Apple cashes in on chips with PA Semi buy
The hardware and software giant has raised speculation about its relationship with chipmaker Intel after buying a US semiconductor company for a reported $278 million in cash.
The company reportedly paid $278 million (140.5 million) in cash yesterday for the 'fabless' semiconductor company - so-called because it does not manufacture its own silicon wafers.
Steve Dowling, Apple's corporate public relations director, would not confirm the reports outright. "Apple buys smaller technology companies from time to time and does not generally comment on the purpose of their acquisition," he told IT PRO.
PA Semi designs processors based on the Power architecture that Apple used in its computers before its high-profile move to Intel's x86 chips just two years ago.
At the time, Apple said heat dissipation and power issues were key reasons for the switch, although its OS runs as a 'universal binary' on both Power and x86 platforms today.
But the fact that PA Semi licences the Power instruction set from IBM - meaning its chips are compatible with the Mac OS - and it only last year launched a 64-bit, dual-core "PWRficient" chip that it claims is capable of delivering three to four times the performance of existing chips for the same energy consumption, raises questions about Apple's chipset strategy going forward.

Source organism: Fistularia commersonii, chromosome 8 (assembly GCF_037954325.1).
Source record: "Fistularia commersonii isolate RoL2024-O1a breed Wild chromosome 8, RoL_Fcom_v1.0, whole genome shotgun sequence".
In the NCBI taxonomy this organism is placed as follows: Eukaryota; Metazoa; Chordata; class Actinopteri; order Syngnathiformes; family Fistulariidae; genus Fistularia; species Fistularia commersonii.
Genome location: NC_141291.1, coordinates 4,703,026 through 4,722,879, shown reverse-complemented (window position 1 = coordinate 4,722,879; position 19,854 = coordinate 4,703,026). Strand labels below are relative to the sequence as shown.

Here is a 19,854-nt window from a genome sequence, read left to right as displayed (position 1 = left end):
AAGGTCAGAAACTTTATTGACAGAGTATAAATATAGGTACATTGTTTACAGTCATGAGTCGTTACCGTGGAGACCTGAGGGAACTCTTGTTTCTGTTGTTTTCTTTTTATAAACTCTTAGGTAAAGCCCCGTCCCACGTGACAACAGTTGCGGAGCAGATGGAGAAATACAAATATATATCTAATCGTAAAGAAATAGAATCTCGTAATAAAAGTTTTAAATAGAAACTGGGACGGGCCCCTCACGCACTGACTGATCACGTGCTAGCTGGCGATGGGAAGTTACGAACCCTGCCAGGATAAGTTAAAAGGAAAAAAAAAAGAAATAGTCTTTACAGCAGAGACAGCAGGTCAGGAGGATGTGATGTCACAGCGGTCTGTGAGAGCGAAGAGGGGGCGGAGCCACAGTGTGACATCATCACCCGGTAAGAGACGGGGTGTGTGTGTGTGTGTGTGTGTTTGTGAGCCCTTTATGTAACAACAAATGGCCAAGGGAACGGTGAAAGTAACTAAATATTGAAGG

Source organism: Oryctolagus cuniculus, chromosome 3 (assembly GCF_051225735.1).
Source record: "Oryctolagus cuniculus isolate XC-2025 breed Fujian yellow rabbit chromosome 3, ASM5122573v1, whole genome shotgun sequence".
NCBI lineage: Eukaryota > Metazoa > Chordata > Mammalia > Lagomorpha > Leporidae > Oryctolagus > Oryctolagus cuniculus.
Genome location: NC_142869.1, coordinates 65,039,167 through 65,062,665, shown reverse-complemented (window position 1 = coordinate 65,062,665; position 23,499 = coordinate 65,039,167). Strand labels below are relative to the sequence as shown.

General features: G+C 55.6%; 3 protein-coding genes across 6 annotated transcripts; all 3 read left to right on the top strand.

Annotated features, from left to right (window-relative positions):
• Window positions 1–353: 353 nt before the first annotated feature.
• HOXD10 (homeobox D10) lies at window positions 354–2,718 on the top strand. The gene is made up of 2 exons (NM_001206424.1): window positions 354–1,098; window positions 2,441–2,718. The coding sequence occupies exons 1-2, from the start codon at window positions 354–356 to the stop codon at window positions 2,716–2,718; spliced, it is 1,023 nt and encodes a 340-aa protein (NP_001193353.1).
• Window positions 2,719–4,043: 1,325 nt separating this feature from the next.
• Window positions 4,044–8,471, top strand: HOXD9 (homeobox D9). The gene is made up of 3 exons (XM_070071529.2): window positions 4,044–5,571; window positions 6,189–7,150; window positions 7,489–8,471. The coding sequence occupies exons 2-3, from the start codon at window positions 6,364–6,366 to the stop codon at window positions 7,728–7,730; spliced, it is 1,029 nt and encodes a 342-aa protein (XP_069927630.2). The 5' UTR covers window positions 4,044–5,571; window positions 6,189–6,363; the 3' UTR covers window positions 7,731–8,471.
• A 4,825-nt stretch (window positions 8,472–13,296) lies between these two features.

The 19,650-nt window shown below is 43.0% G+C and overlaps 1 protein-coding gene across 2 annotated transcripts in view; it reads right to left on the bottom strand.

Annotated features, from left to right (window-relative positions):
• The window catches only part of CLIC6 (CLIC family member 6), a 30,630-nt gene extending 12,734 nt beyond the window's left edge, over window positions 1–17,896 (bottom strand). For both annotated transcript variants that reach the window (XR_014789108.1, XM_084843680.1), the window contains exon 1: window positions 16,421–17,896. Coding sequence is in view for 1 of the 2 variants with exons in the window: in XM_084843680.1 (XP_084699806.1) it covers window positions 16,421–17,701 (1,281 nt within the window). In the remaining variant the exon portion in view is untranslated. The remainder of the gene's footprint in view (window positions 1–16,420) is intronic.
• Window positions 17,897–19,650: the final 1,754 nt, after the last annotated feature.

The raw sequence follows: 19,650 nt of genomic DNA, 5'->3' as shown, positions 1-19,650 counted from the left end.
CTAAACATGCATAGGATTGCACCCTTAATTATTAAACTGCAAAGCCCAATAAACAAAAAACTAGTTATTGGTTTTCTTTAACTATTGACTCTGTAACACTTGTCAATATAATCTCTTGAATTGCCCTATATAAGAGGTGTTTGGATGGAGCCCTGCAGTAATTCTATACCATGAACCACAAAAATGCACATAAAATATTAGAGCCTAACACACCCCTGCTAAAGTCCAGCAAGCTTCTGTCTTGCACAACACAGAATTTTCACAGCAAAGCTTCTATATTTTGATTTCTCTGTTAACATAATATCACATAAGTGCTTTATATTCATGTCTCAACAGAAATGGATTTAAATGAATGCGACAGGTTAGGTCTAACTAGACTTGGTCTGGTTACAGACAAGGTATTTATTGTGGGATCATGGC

But PA Semi has said its PWRficient processor is designed for use in embedded systems including networking and storage devices or telecommunications infrastructure.
PA Semi is a five-year-old California-based company with about 150 employees and backing from Bessemer Venture Partners, among a number of US investors. It was founded by DEC veteran, Dan Dobberpuhl among others, who was a lead developer of the T11 design used in Alpha-based systems.
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